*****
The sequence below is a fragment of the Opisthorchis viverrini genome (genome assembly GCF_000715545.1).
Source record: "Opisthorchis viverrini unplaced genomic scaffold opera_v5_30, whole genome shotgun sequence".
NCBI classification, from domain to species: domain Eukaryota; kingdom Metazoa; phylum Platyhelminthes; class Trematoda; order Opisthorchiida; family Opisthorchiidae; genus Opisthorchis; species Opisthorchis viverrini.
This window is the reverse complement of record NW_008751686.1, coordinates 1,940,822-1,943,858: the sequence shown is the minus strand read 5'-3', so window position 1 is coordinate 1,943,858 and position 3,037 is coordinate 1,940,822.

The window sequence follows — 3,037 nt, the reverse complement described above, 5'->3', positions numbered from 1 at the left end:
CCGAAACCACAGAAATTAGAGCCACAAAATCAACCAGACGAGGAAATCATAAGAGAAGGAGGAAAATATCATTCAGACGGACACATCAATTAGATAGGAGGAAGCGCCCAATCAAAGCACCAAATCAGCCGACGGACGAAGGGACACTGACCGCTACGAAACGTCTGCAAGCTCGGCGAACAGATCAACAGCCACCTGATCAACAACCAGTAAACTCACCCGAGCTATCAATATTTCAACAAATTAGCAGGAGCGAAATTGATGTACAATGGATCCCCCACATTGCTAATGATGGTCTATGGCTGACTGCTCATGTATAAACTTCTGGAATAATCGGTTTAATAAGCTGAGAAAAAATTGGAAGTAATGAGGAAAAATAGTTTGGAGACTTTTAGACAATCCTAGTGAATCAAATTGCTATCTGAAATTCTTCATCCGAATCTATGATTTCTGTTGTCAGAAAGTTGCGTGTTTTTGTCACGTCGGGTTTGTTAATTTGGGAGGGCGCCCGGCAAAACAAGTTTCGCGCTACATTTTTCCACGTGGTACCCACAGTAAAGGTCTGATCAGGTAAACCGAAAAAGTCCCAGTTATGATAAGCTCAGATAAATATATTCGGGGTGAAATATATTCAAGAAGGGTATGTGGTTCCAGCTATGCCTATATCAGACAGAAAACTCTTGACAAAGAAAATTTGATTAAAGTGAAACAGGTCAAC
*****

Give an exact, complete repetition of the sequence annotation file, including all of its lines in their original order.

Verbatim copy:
The sequence below is a fragment of the Opisthorchis viverrini genome (genome assembly GCF_000715545.1).
Source record: "Opisthorchis viverrini unplaced genomic scaffold opera_v5_30, whole genome shotgun sequence".
NCBI classification, from domain to species: domain Eukaryota; kingdom Metazoa; phylum Platyhelminthes; class Trematoda; order Opisthorchiida; family Opisthorchiidae; genus Opisthorchis; species Opisthorchis viverrini.
This window is the reverse complement of record NW_008751686.1, coordinates 1,940,822-1,943,858: the sequence shown is the minus strand read 5'-3', so window position 1 is coordinate 1,943,858 and position 3,037 is coordinate 1,940,822.

The window sequence follows — 3,037 nt, the reverse complement described above, 5'->3', positions numbered from 1 at the left end:
CCGAAACCACAGAAATTAGAGCCACAAAATCAACCAGACGAGGAAATCATAAGAGAAGGAGGAAAATATCATTCAGACGGACACATCAATTAGATAGGAGGAAGCGCCCAATCAAAGCACCAAATCAGCCGACGGACGAAGGGACACTGACCGCTACGAAACGTCTGCAAGCTCGGCGAACAGATCAACAGCCACCTGATCAACAACCAGTAAACTCACCCGAGCTATCAATATTTCAACAAATTAGCAGGAGCGAAATTGATGTACAATGGATCCCCCACATTGCTAATGATGGTCTATGGCTGACTGCTCATGTATAAACTTCTGGAATAATCGGTTTAATAAGCTGAGAAAAAATTGGAAGTAATGAGGAAAAATAGTTTGGAGACTTTTAGACAATCCTAGTGAATCAAATTGCTATCTGAAATTCTTCATCCGAATCTATGATTTCTGTTGTCAGAAAGTTGCGTGTTTTTGTCACGTCGGGTTTGTTAATTTGGGAGGGCGCCCGGCAAAACAAGTTTCGCGCTACATTTTTCCACGTGGTACCCACAGTAAAGGTCTGATCAGGTAAACCGAAAAAGTCCCAGTTATGATAAGCTCAGATAAATATATTCGGGGTGAAATATATTCAAGAAGGGTATGTGGTTCCAGCTATGCCTATATCAGACAGAAAACTCTTGACAAAGAAAATTTGATTAAAGTGAAACAGGTCAAC